Hundreds of Years of Title Destroyed in a Decade and a Half
By Daniel Edstrom
DTC Systems, Inc.
Posted on June 18, 2011 by Neil Garfield
What nearly everyone is missing is that any property that was mortgaged at any point in the last 15 years may have serious title defects. Here is the scenario:
- A house is purchased or refinanced with a mortgage
- At some point in the future the house is refinanced again or sold
- A title company sends a payoff amount to “an entity”
- “An entity” issues either a substitution of trustee and full reconveyance or a full reconveyance (or other type of document used to release the loan)
- Repeat ad nauseum (or this only happened one time)
Here are the problems seen repeatedly over and over again:
- The “mortgage” was actually a securitization and the loan was transferred to numerous entities outside the record chain of title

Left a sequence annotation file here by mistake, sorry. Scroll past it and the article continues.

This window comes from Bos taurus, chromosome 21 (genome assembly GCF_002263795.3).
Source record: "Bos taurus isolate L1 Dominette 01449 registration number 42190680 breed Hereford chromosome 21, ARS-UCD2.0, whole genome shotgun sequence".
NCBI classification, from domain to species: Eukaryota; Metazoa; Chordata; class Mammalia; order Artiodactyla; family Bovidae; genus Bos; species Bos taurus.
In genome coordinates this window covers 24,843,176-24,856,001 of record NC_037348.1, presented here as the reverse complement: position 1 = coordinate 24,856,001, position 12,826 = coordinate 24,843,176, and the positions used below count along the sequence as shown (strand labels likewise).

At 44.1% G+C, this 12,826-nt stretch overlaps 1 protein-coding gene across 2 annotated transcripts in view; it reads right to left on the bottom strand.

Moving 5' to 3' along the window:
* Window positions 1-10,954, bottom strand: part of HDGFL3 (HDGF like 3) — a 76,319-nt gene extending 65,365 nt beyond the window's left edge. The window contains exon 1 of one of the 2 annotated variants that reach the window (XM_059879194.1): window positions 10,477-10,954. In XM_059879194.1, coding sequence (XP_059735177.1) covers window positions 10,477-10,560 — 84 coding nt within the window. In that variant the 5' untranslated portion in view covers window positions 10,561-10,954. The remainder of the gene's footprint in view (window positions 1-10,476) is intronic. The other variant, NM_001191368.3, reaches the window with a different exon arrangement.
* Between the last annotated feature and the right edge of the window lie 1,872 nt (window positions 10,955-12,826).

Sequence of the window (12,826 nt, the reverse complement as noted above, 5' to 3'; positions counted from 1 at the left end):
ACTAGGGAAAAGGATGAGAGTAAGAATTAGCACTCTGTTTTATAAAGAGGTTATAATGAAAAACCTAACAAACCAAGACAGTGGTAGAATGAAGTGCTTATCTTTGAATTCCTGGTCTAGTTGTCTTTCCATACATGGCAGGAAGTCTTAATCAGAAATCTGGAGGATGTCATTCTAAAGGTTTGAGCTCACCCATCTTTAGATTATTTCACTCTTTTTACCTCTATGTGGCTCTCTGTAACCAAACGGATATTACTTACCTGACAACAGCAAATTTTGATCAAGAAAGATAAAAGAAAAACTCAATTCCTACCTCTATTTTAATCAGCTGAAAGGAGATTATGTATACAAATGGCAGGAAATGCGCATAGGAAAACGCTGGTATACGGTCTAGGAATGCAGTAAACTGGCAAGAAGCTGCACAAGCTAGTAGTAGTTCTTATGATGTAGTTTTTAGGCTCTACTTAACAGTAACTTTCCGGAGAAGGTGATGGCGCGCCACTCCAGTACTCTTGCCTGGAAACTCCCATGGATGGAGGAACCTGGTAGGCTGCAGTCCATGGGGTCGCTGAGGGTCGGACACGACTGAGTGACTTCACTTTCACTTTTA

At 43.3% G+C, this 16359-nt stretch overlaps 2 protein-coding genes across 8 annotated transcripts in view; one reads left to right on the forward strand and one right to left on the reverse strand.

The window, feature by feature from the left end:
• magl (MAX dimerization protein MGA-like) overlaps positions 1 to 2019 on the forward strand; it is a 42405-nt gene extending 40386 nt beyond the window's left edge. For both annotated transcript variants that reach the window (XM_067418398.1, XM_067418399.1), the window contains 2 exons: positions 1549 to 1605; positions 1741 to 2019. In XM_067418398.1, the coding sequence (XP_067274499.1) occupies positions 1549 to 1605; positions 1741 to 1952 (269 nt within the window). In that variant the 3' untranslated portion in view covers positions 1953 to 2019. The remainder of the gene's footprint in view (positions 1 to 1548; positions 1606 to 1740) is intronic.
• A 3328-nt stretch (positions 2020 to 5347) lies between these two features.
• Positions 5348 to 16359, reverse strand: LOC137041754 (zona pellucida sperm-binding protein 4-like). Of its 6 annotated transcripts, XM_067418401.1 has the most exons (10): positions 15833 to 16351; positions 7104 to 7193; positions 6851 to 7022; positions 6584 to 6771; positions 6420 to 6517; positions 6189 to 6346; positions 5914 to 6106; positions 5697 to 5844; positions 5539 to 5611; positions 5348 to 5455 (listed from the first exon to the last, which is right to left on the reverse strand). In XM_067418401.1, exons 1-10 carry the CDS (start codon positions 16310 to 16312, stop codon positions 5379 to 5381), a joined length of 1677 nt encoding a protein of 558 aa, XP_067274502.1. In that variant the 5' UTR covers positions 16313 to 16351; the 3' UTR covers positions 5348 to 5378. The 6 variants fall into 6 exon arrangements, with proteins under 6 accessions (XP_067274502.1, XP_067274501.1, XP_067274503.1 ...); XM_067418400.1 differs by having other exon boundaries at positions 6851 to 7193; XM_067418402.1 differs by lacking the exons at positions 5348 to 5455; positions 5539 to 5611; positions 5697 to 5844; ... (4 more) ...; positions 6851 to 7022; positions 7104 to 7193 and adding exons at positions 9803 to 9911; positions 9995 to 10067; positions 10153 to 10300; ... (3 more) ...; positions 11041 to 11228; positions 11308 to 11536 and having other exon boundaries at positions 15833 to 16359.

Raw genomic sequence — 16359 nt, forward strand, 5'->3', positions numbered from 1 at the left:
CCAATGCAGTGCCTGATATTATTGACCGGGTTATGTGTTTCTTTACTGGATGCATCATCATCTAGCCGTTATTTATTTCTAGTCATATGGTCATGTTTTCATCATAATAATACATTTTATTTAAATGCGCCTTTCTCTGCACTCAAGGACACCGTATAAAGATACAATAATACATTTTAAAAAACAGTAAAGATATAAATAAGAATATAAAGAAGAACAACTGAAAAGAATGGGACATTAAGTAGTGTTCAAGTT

- The house is refinanced or sold despite the fact that the “owner” of the loan is not in the chain of title
- The title company knew or should have known that they were sending money to a stranger to the transaction
- The stranger to the transaction usually submits the reconveyance (without authority) to the land title records, although there are variations of how they do this. In many cases these documents appear to contain forgeries and false statements.
The result? You might be current on your loan, you might have paid cash, or you might have a lender who actually “holds” the loan and never securitized it, but you still might have a serious defect in title (an unmarketable title).
In my opinion an abstract of title will need to go back 15 years to look for these types of defects. These are complicated issues, consult a real estate attorney with knowledge in these types of title issues as well as securitization.